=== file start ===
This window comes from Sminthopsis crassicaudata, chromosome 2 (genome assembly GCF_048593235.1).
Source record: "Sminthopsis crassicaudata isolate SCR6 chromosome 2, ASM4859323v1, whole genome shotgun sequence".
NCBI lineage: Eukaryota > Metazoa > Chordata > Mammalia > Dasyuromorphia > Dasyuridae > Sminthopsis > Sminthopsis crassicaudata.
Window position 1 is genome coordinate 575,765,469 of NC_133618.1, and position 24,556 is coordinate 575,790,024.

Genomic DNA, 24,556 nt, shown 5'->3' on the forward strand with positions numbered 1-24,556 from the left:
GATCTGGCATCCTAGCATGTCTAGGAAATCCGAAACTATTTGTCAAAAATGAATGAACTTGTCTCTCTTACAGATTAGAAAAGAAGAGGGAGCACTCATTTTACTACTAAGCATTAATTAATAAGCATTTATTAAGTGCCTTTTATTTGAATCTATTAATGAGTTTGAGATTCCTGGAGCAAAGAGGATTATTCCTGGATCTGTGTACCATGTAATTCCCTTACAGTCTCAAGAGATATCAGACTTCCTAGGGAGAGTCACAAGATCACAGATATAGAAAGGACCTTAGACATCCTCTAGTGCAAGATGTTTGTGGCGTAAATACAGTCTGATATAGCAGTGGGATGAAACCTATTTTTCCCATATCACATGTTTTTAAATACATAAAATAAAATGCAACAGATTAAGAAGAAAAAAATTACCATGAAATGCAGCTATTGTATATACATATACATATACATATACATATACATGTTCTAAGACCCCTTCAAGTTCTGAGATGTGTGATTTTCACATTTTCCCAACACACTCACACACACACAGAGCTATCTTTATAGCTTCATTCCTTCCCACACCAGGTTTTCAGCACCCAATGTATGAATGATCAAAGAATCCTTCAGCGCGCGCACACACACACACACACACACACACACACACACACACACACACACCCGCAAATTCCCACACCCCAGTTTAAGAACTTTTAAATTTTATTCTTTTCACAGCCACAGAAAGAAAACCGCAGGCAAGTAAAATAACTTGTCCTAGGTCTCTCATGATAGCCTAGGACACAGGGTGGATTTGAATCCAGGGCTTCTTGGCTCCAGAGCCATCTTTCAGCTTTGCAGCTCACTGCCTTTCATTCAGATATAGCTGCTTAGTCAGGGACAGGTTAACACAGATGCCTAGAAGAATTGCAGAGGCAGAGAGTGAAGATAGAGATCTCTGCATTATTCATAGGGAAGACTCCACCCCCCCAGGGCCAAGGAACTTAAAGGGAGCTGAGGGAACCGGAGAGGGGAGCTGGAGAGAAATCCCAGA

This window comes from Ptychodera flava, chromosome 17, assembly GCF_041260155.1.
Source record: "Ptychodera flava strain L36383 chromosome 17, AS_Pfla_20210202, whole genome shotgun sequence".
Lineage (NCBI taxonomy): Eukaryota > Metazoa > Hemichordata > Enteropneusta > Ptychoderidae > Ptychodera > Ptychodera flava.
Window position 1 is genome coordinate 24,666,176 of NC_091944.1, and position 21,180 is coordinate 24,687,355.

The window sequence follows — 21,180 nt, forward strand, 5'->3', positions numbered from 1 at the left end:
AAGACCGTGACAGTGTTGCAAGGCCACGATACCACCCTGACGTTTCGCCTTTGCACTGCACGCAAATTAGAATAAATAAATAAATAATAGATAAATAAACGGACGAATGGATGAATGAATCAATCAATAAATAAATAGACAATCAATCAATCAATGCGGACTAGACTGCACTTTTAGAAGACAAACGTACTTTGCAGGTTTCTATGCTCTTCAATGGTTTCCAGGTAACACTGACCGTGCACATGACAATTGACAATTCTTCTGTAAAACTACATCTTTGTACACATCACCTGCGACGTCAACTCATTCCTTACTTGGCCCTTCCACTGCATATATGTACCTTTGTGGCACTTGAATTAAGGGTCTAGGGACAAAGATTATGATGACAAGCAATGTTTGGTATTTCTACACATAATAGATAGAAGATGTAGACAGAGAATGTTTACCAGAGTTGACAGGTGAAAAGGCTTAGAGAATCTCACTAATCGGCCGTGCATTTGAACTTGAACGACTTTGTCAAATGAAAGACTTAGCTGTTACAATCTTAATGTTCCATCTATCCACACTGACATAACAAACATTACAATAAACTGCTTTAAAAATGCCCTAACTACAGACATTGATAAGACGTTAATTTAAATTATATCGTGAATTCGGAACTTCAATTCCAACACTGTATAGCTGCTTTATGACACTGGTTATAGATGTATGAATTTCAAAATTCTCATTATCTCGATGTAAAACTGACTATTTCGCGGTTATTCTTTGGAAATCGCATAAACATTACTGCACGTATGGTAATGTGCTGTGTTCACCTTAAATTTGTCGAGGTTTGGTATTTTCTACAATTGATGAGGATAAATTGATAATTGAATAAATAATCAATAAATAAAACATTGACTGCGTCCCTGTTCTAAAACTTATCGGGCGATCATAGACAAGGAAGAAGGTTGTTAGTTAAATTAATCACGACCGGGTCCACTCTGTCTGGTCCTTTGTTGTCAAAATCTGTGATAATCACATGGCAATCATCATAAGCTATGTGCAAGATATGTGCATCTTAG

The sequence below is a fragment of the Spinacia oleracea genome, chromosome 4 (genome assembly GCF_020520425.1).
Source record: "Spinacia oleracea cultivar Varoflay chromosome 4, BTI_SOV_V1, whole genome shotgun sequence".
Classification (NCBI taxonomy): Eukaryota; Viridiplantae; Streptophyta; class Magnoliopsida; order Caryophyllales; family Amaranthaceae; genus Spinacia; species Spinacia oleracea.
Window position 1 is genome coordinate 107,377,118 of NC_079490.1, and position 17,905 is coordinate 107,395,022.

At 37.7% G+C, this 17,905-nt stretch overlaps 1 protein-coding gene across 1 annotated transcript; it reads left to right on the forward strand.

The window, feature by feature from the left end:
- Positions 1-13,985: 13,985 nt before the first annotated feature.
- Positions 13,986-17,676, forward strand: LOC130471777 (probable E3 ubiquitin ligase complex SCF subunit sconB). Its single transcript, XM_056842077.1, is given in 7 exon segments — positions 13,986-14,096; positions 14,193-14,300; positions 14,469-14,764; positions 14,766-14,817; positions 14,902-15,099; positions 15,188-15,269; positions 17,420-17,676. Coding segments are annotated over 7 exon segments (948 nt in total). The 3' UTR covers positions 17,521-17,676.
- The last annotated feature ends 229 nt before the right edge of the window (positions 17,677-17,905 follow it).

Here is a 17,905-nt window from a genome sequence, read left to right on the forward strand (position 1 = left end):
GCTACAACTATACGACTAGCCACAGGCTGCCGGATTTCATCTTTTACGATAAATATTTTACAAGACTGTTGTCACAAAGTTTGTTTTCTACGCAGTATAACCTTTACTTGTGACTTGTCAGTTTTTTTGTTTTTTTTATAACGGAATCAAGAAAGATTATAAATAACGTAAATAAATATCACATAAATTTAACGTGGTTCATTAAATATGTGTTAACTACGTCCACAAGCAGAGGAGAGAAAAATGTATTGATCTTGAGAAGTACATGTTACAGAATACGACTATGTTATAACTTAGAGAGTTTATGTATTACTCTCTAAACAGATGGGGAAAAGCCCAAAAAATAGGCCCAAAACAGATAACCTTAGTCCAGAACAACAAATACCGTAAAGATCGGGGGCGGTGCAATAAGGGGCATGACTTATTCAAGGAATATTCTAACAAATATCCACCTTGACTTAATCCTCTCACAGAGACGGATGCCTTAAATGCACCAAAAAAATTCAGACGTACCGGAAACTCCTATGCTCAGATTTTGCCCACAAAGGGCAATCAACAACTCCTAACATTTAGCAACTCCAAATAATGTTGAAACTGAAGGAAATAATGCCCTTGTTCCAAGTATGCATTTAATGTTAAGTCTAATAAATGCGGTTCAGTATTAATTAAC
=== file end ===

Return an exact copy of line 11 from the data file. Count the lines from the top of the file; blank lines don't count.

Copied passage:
The window sequence follows — 21,180 nt, forward strand, 5'->3', positions numbered from 1 at the left end: